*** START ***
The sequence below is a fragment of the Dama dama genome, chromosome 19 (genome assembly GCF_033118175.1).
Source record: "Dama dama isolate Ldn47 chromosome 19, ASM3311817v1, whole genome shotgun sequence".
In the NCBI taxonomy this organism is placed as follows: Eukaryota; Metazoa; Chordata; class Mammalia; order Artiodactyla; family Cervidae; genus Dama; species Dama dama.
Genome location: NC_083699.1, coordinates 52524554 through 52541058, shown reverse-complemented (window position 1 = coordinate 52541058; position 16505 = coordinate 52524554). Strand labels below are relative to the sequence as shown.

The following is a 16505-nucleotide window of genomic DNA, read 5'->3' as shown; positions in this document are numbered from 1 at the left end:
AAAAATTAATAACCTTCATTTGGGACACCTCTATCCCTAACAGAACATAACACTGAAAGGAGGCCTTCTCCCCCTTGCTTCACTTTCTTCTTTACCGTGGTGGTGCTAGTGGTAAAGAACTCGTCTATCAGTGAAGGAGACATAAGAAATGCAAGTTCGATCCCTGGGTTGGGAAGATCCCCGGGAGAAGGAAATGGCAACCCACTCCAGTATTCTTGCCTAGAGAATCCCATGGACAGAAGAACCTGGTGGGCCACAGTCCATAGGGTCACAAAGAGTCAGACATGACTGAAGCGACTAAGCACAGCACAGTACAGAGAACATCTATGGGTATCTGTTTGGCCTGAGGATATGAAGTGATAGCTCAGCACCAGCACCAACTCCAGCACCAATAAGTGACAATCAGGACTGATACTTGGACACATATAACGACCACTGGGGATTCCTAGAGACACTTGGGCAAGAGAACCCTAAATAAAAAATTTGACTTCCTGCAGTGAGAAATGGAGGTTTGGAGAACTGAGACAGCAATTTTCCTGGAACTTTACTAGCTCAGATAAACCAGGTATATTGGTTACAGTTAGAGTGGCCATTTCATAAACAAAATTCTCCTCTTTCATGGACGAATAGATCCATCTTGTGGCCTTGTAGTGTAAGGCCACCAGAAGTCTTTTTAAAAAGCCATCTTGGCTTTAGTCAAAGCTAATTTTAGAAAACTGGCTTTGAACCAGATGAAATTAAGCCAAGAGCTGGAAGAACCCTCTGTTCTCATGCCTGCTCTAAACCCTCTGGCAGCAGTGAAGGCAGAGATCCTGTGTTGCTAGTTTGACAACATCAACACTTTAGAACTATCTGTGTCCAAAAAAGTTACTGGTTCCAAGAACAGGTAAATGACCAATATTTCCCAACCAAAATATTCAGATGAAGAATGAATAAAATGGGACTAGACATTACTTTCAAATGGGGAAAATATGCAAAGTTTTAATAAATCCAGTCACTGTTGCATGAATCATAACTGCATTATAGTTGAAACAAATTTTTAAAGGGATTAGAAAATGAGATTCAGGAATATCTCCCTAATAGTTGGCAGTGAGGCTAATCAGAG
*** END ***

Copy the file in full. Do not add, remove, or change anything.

The sequence below is a fragment of the Dama dama genome, chromosome 19 (genome assembly GCF_033118175.1).
Source record: "Dama dama isolate Ldn47 chromosome 19, ASM3311817v1, whole genome shotgun sequence".
In the NCBI taxonomy this organism is placed as follows: Eukaryota; Metazoa; Chordata; class Mammalia; order Artiodactyla; family Cervidae; genus Dama; species Dama dama.
Genome location: NC_083699.1, coordinates 52524554 through 52541058, shown reverse-complemented (window position 1 = coordinate 52541058; position 16505 = coordinate 52524554). Strand labels below are relative to the sequence as shown.

The following is a 16505-nucleotide window of genomic DNA, read 5'->3' as shown; positions in this document are numbered from 1 at the left end:
AAAAATTAATAACCTTCATTTGGGACACCTCTATCCCTAACAGAACATAACACTGAAAGGAGGCCTTCTCCCCCTTGCTTCACTTTCTTCTTTACCGTGGTGGTGCTAGTGGTAAAGAACTCGTCTATCAGTGAAGGAGACATAAGAAATGCAAGTTCGATCCCTGGGTTGGGAAGATCCCCGGGAGAAGGAAATGGCAACCCACTCCAGTATTCTTGCCTAGAGAATCCCATGGACAGAAGAACCTGGTGGGCCACAGTCCATAGGGTCACAAAGAGTCAGACATGACTGAAGCGACTAAGCACAGCACAGTACAGAGAACATCTATGGGTATCTGTTTGGCCTGAGGATATGAAGTGATAGCTCAGCACCAGCACCAACTCCAGCACCAATAAGTGACAATCAGGACTGATACTTGGACACATATAACGACCACTGGGGATTCCTAGAGACACTTGGGCAAGAGAACCCTAAATAAAAAATTTGACTTCCTGCAGTGAGAAATGGAGGTTTGGAGAACTGAGACAGCAATTTTCCTGGAACTTTACTAGCTCAGATAAACCAGGTATATTGGTTACAGTTAGAGTGGCCATTTCATAAACAAAATTCTCCTCTTTCATGGACGAATAGATCCATCTTGTGGCCTTGTAGTGTAAGGCCACCAGAAGTCTTTTTAAAAAGCCATCTTGGCTTTAGTCAAAGCTAATTTTAGAAAACTGGCTTTGAACCAGATGAAATTAAGCCAAGAGCTGGAAGAACCCTCTGTTCTCATGCCTGCTCTAAACCCTCTGGCAGCAGTGAAGGCAGAGATCCTGTGTTGCTAGTTTGACAACATCAACACTTTAGAACTATCTGTGTCCAAAAAAGTTACTGGTTCCAAGAACAGGTAAATGACCAATATTTCCCAACCAAAATATTCAGATGAAGAATGAATAAAATGGGACTAGACATTACTTTCAAATGGGGAAAATATGCAAAGTTTTAATAAATCCAGTCACTGTTGCATGAATCATAACTGCATTATAGTTGAAACAAATTTTTAAAGGGATTAGAAAATGAGATTCAGGAATATCTCCCTAATAGTTGGCAGTGAGGCTAATCAGAG